Whipping siphons tools that seem best for fancy restaurant chefs. I appreciate everything you can do with them, but I'm not topping my weeknight dinner with a smoked salmon espuma. I'm interested in how it can help me speed things up, particularly infusions. Here's are some clever ways you can put one to use at home. Photos by Claire Lower.
To see if a whipping siphon could help me make food and beverages tastier, faster, I grabbed my iSi Gourmet Whip (I have this model, about $200) and tried my hand at infusions, foams and fizziness.
What Is a Whipping Siphon?
If you've never heard of a whipping siphon before, they're basically a system that allows you to infuse a liquid with gas. Two types of gas are used: Nitrous oxide and carbon dioxide. The gas you use depends on what you're trying to do. Carbon dioxide is only really good for carbonating beverages (or fruit), and nitrous oxide is used for pretty much everything else. According to Modernist Cuisine, nitrous plays particularly well with fat:
Whipping siphons were designed for aerating creams high in fat. Nitrous oxide dissolves much better in fat than in water, so high-fat liquids generally foam better in a siphon than low-fat ones do.
This is makes them great whipped cream dispensers, but it has many uses beyond that. In fact, I'm not even going to talk about whipped cream, you all know how to do that, and that's what most people buy whipping siphons for in the first place. Let's explore some of those other, more interesting uses together.
Infuse Alcohol and Oil With Flavour
Infused liquids are more fun than boring, "regular" flavoured ones. I mean, vodka is great, but vodka that has been infused with flavour like -- I don't know, juniper? -- is much more exciting. You can use your whipping siphon to quickly infuse pretty much any liquid, like water (boring), vinegar, oils or ethanol. Guess which one I decided to test out?
If you guessed "ethanol", please move to the head of the class. The main way the whipping siphon helps with infusions is by speeding up the whole process. While homemade bitters usually take days, using the siphon can get you there in half an hour.
To test how well and how quickly the siphon extracted flavour, I wanted to focus on one, very recognisable ingredient: Vanilla. Most mass-produced "vanilla-flavoured" vodka out is cloying garbage, and I wanted to see if I could whip up a better product in a short amount of time.
Leave the vanilla bean in there so you don't mistake it for water.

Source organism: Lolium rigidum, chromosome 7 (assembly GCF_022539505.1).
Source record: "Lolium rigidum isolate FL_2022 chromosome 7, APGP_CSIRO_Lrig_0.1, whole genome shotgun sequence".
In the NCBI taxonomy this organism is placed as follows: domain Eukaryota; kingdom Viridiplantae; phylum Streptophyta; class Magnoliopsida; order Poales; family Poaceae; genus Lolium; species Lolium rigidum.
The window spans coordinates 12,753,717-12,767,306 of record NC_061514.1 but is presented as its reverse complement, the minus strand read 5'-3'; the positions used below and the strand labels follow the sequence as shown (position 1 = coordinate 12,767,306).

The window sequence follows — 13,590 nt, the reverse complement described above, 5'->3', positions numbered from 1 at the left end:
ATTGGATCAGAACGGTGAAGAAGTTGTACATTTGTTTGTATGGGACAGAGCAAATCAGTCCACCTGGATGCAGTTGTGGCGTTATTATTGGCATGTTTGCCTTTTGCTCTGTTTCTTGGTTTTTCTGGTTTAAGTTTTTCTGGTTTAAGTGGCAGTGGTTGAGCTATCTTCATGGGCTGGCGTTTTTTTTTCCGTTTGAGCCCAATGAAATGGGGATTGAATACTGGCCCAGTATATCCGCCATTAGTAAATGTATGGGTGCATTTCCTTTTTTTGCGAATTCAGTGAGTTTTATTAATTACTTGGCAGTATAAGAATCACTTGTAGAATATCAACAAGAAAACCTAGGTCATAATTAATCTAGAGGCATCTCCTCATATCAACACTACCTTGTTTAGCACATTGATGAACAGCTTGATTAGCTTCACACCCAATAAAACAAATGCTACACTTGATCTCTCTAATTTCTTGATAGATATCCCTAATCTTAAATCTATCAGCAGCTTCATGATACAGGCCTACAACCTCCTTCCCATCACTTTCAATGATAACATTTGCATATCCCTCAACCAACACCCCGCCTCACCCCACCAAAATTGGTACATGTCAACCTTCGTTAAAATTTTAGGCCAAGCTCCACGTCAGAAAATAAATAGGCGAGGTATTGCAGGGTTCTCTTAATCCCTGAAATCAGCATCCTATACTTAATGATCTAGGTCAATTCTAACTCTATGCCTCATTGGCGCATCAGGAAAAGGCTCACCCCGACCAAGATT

I poured 250mL of plain vodka into my siphon with one halved vanilla bean. I then charged it twice with nitrous oxide (this is how many charges you need for a siphon my size, always check your manual to make sure you are charging the correct amount), shook it up six times and let it sit for 10 minutes. At the 10 minute mark, I de-gassed the siphon and poured myself a little aliquot for "testing". The vodka was more vanilla-scented than vanilla-flavoured, so everything went back in the siphon for another round of charging and another 10 minutes of hanging out. That additional time really helped; this was some of the most vanilla-y vodka I've ever had, and it tasted like real vanilla, not that sugary-sweet swill you may have seen at liquor stores.
So, there you have it: Flavoured vodka in less than half an hour. Now, obviously different ingredients infuse at different rates, so you may have to play around with times, but generally "wetter" ingredients like fresh, leafy herbs and fruits will infuse pretty quickly and drier, tougher ingredients will take a little longer, but 30 minutes should be enough time for almost any alcoholic infusion.
For infused oils and vinegar, the iSi website recommends 15 minutes of rest after shaking for most recipes (like their garlic oil and tomato vinegar) but shorter times for super strong ingredients like hot peppers, which should sit for around five.
Make Quick Pickles and Booze-Infused Fruit
In the same way that the siphon can infuse a plain liquid with a flavorful solid, you can infuse mild-tasting foods with tastiness by putting them in the siphon with a more flavorful liquid. As someone who powers through pickles, I am always in search of my next "emergency pickle" recipe, so I decided to start there.